Time to ... Go
Each one of us is a treasure to God. If God’s heart is to find His lost treasures, then as we have His heart, we also have His passion.
Think of Ananias in Acts 9. Surely he’s the ultimate treasure hunter. Ananias is just an ordinary man. He was not an Apostle or Deacon. We’re told little about him apart from the fact he was in prayer when Jesus shows up in a vision to reveal the clues for a supernatural Treasure Hunt. Ananias was just like us. He didn’t feel equipped for the call and he said so. But you don’t have to be an extrovert nor indeed well trained in answering every possible question that might come up.
What Ananias was doing was spending time with God in the Secret Place. In the place of intimacy as he prayed — we don’t know what he was praying about, but we do know when Jesus turned up Ananias’ response in Acts 9:10 was simply Yes, Lord.
In Acts 9:10-18 Jesus says to Ananias in verse 11 Go. And really it’s time Christians left the building and went into the world to be witnesses.
If we consider Ananias, possibly an introverted intercessor, and during his prayer time Jesus turned up with the message Go. He also received further specific instructions (Acts 9:11). You might be tempted to think if the Lord showed up during your prayer time in such a way you would be out of the door and on your way filled with boldness and confidence to find your treasure. But not so.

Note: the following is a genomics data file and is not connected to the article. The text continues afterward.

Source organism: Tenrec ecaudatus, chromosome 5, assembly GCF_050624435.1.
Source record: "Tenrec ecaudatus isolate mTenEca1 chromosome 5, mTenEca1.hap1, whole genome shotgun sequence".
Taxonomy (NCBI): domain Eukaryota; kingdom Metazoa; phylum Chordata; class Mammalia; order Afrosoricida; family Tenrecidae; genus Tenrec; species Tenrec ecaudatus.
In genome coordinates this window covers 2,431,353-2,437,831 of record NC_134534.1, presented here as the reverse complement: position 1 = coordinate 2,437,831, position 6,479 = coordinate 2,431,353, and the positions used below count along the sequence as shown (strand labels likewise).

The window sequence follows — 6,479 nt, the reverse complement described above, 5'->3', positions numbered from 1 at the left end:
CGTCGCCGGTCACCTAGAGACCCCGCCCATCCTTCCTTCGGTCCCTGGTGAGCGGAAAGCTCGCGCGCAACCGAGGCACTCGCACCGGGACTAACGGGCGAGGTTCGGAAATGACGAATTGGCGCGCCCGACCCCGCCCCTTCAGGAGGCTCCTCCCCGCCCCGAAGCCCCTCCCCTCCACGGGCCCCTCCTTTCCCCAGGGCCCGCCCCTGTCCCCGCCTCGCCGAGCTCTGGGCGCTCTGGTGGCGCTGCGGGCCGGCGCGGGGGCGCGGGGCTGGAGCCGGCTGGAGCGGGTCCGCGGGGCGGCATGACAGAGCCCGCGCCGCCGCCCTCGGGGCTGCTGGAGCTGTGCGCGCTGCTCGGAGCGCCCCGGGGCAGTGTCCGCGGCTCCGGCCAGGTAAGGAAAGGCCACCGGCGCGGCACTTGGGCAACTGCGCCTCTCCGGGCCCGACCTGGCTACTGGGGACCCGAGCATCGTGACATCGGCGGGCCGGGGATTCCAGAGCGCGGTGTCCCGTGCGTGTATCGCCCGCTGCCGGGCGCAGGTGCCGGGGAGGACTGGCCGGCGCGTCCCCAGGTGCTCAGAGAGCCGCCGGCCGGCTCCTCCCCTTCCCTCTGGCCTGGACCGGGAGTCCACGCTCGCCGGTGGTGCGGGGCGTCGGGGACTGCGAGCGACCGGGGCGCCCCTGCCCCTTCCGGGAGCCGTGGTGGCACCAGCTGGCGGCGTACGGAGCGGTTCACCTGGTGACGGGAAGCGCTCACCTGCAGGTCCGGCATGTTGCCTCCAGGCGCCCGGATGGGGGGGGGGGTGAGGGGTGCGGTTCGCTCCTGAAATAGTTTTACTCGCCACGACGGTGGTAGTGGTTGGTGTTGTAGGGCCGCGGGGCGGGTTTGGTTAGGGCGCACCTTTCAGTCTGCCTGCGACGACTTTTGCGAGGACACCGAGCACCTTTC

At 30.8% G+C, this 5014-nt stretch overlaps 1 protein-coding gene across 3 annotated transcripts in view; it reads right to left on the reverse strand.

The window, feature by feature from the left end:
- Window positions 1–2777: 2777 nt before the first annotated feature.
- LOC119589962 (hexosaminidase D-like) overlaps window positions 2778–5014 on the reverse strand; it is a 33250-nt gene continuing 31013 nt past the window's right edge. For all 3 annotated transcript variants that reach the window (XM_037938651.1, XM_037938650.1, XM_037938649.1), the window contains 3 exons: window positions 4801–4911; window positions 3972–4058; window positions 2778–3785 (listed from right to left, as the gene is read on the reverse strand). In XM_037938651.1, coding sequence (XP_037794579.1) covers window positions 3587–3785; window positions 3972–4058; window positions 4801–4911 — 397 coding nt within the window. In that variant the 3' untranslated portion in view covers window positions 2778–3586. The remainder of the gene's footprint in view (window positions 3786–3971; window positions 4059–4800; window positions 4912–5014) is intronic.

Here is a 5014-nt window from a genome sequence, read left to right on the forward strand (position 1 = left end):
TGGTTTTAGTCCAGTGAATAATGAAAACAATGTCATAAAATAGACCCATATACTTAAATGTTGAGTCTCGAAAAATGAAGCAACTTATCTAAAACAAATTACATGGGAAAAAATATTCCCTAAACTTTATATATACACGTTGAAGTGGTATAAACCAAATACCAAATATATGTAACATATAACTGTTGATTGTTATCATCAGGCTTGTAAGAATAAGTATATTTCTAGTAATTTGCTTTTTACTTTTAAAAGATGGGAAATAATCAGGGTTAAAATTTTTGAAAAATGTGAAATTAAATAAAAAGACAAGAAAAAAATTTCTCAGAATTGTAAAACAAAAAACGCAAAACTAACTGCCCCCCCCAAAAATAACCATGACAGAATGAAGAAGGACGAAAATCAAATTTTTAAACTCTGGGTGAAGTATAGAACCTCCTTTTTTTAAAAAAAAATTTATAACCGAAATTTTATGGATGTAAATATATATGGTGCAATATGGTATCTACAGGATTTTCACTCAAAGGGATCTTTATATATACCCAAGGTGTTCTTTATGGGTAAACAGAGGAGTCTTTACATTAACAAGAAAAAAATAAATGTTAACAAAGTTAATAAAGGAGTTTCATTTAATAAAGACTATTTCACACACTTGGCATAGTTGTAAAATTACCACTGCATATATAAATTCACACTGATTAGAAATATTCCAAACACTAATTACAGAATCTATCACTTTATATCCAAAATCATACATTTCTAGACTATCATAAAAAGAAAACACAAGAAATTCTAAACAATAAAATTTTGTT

Notice Jesus does not respond to Ananias’ fear. It is often the things we fear the most that sit on the threshold of our destiny. Father God did not give us a Spirit of timidity or fear, but a Spirit of power, love and of self-discipline (2 Timothy 1:7).
Now Ananias was afraid to go. There is only one way to break the fear and that is to Go which is Jesus’ instruction Acts 9:15-16. Jesus does not give in to Ananias’ hesitancy. He does not respond as many in church might today. Jesus does not say; Look I know your afraid and you lack confidence. I’ll find someone else to go on the Treasure Hunt. No. Jesus simply tells him again Go and you could get the feeling it is a kind of Go that carries the connotation; Don’t make me have to say it again!
So Ananias went following the clues and found a man named Saul. Ananias was not the ultimate Treasure Hunter because he was gifted — but because he went — because he was willing to go. By going he broke his fear and entered into his destiny.
I think most of us shy away from witnessing because, sadly, the only models we have seen, are either invasive or argumentative. None of us enjoy being accosted and bombarded with a sales pitch. Yet we are to be as the apostle Peter instructs us; Always to be prepared to give an answer to everyone who asks you and give the reason for the hope that you have. But to do it with gentleness and respect (1 Peter 3:15).
Some feel this is about having a well worked set of facts and arguments to justify your position. But it is by grace we are saved, through faith (Ephesians 2:8) not through debate.
Back to Ananias — when he turned up at Saul’s place with his clues and Treasure Map so to speak, I wonder what he expected. What we have come to understand, as we read the text, is that clearly Jesus had prepared Saul’s heart.
After Saul saw the light and heard Jesus’ voice on the road to Damascus, he was blind for 3 days and did not eat or drink anything. What was this all about? Was this perhaps symbolic of the lack of revelation he had of Jesus. Was He giving Saul a hunger, making him receptive. God had in a very real sense set Saul up.